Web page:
From Wikipedia, the free encyclopedia

0.0042 – 0 Ma
Name formalityFormal
Name ratified14 June 2018[1][2]
Usage information
Celestial bodyEarth
Regional usageGlobal (ICS)
Time scale(s) usedICS Time Scale
Chronological unitAge
Stratigraphic unitStage
Time span formalityFormal
Lower boundary definition4.2 kiloyear event
Lower boundary GSSPMawmluh Cave, Meghalaya, India
25°15′44″N 91°42′54″E / 25.2622°N 91.7150°E / 25.2622; 91.7150
Lower GSSP ratified14 June 2018
Upper boundary definitionN/A
Upper boundary GSSPN/A
Upper GSSP ratifiedN/A

The Meghalayan age is the name given in 2018, by the International Commission on Stratigraphy, to the current age or latest geologic age – or uppermost stage of the Quaternary.[3] It is also the upper, or latest, of three subdivisions of the Holocene epoch or series.[4][5] This way of breaking down time is based only on geology; for example it's unrelated to the three age system of historical periods into which human development is sometimes divided.

The Meghalayan begins 4,200 years BP (c. 2251 BCE or 7750 HE),[6] leaving room for the possible introduction of the Anthropocene.[7][8] Helama & Oinonen (2019) dated the start of the Meghalayan to 2190-1990 BCE.[9] The age began with a 200-year drought that impacted human civilizations in the Eastern Mediterranean, Mesopotamia, the Indus Valley and the Yangtze River Valley.[6] "The fact that the beginning of this age coincides with a cultural shift caused by a global climate event makes it unique," according to Stanley Finney, Secretary General of the International Union of Geological Sciences.[8]


This age is named after Meghalaya, northern India, where the stalagmite was found that is used to mark out its years.

The International Commission on Stratigraphy officially ratified this age in June 2018, along with the earlier Greenlandian and Northgrippian ages/stages.[10] Its Global Boundary Stratotype Section and Point (GSSP) is a Krem Mawmluh Cave formation in Meghalaya, a state in Northeast India.[10] Mawmluh cave is one of the longest and deepest caves in India, and conditions there were suitable for preserving chemical signs of the transition in ages.[11] The global auxiliary stratotype is an ice core from Mount Logan in Canada.[12]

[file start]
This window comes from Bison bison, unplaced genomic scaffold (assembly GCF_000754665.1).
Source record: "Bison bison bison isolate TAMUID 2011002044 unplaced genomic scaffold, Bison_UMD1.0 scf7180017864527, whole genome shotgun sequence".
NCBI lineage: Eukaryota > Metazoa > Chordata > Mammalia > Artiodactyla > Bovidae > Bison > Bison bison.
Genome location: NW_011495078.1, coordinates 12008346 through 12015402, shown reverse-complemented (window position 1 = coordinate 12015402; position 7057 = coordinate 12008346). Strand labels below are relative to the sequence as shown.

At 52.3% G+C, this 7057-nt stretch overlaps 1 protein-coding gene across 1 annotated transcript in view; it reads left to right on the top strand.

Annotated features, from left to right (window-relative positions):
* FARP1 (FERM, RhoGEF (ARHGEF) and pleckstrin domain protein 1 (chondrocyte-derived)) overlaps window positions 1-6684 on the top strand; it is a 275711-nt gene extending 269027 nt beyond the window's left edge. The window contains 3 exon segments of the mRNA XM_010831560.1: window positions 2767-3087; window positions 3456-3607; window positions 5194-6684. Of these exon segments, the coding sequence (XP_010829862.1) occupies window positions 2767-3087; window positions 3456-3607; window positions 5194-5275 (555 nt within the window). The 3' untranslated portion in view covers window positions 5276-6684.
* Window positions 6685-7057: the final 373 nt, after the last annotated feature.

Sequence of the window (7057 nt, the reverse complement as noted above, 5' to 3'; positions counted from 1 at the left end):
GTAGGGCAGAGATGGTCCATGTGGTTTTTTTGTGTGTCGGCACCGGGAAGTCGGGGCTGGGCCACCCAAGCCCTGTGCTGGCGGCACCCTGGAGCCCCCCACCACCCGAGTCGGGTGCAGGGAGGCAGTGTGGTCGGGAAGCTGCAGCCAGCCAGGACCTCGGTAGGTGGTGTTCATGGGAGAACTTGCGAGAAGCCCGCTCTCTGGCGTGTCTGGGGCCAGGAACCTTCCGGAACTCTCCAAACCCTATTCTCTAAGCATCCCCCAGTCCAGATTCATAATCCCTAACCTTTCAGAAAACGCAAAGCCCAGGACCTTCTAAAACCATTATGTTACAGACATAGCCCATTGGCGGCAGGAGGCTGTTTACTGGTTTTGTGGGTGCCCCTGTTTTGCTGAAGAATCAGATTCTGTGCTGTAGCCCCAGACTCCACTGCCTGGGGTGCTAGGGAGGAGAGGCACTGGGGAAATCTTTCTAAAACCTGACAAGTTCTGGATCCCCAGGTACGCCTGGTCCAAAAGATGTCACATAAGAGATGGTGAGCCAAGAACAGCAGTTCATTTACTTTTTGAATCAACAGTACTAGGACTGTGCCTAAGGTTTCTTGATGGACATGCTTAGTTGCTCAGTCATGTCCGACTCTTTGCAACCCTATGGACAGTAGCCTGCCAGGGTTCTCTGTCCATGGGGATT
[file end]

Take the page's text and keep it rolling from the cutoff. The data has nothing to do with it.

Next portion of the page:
IUGS geological heritage site[edit]

In respect of the Mawmluh Cave site being the "GSSP of the youngest unit of the geologic time scale associated with dramatic climate changes with implications on human civilisation" the International Union of Geological Sciences (IUGS) included the GSSP of the Meghalayan Stage in the Mawmluh Cave in its assemblage of 100 "geological heritage sites" around the world in a listing published in October 2022. The organisation defines an IUGS Geological Heritage Site as "a key place with geological elements and/or processes of international scientific relevance, used as a reference, and/or with a substantial contribution to the development of geological sciences through history."[13]

See also[edit]


  1. ^ Walker, Mike; Head, Martin J.; Berkelhammer, Max; Björck, Svante; Cheng, Hai; Cwynar, Les; Fisher, David; Gkinis, Vasilios; Long, Anthony; Lowe, John; Newnham, Rewi; Rasmussen, Sune Olander; Weiss, Harvey (1 December 2018). "Formal ratification of the subdivision of the Holocene Series/ Epoch (Quaternary System/Period): two new Global Boundary Stratotype Sections and Points (GSSPs) and three new stages/subseries" (PDF). Episodes. Subcommission on Quaternary Stratigraphy (SQS). 41 (4): 213–223. doi:10.18814/epiiugs/2018/018016. Retrieved 28 August 2020. This proposal on behalf of the SQS has been approved by the International Commission on Stratigraphy (ICS) and formally ratified by the Executive Committee of the International Union of Geological Sciences (IUGS).
  2. ^ Head, Martin J. (17 May 2019). "Formal subdivision of the Quaternary System/Period: Present status and future directions". Quaternary International. 500: 32–51. Bibcode:2019QuInt.500...32H. doi:10.1016/j.quaint.2019.05.018.
  3. ^ Cohen, K. M.; Finney, S. C.; Gibbard, P. L.; Fan, J-X. (January 2020). "International Chronostratigraphic Chart" (PDF). International Commission on Stratigraphy. Retrieved 8 January 2021.
  4. ^ Radha-Udayakumar, Ganesh (19 July 2018). "Scientists call our era the Meghalayan Age. Here's what the world was like when it began". India Today. New Delhi: Living Media India Limited. Retrieved 3 January 2021.
  5. ^ "'Meghalayan Age': Latest phase in Earth's history named after Indian state, began 4,200 years ago".
  6. ^ a b Jonathan Amos (18 July 2018). "Welcome to the Meghalayan Age – a new phase in history". BBC. Retrieved 19 July 2018.
  7. ^ International Commission on Stratigraphy. "Collapse of civilizations worldwide defines youngest unit of the Geologic Time Scale". News and Meetings. Retrieved 15 July 2018.
  8. ^ a b Michael Irving (19 July 2018). "Time for the Meghalayan: A new geological age has officially been declared". Archived from the original on 15 July 2018. Retrieved 19 July 2018.
  9. ^ Helama, Samuli; Oinonen, Markku (15 June 2019). "Exact dating of the Meghalayan lower boundary based on high-latitude tree-ring isotope chronology". Quaternary Science Reviews. 214: 178–184. Bibcode:2019QSRv..214..178H. doi:10.1016/j.quascirev.2019.04.013. hdl:10138/330959. ISSN 0277-3791. S2CID 150012152.
  10. ^ a b International Commission on Stratigraphy. "ICS chart containing the Quaternary and Cambrian GSSPs and new stages (v 2018/07) is now released!". Archived from the original on 19 February 2020. Retrieved 15 July 2018.
  11. ^ "'Meghalayan Age' makes the state a part of geologic history". Hindustan Times. 18 July 2018. Retrieved 26 July 2018.
  12. ^ "Formal subdivision of the Holocene Series/Epoch" (PDF).
  13. ^ "The First 100 IUGS Geological Heritage Sites" (PDF). IUGS International Commission on Geoheritage. IUGS. Retrieved 10 November 2022.

External links[edit]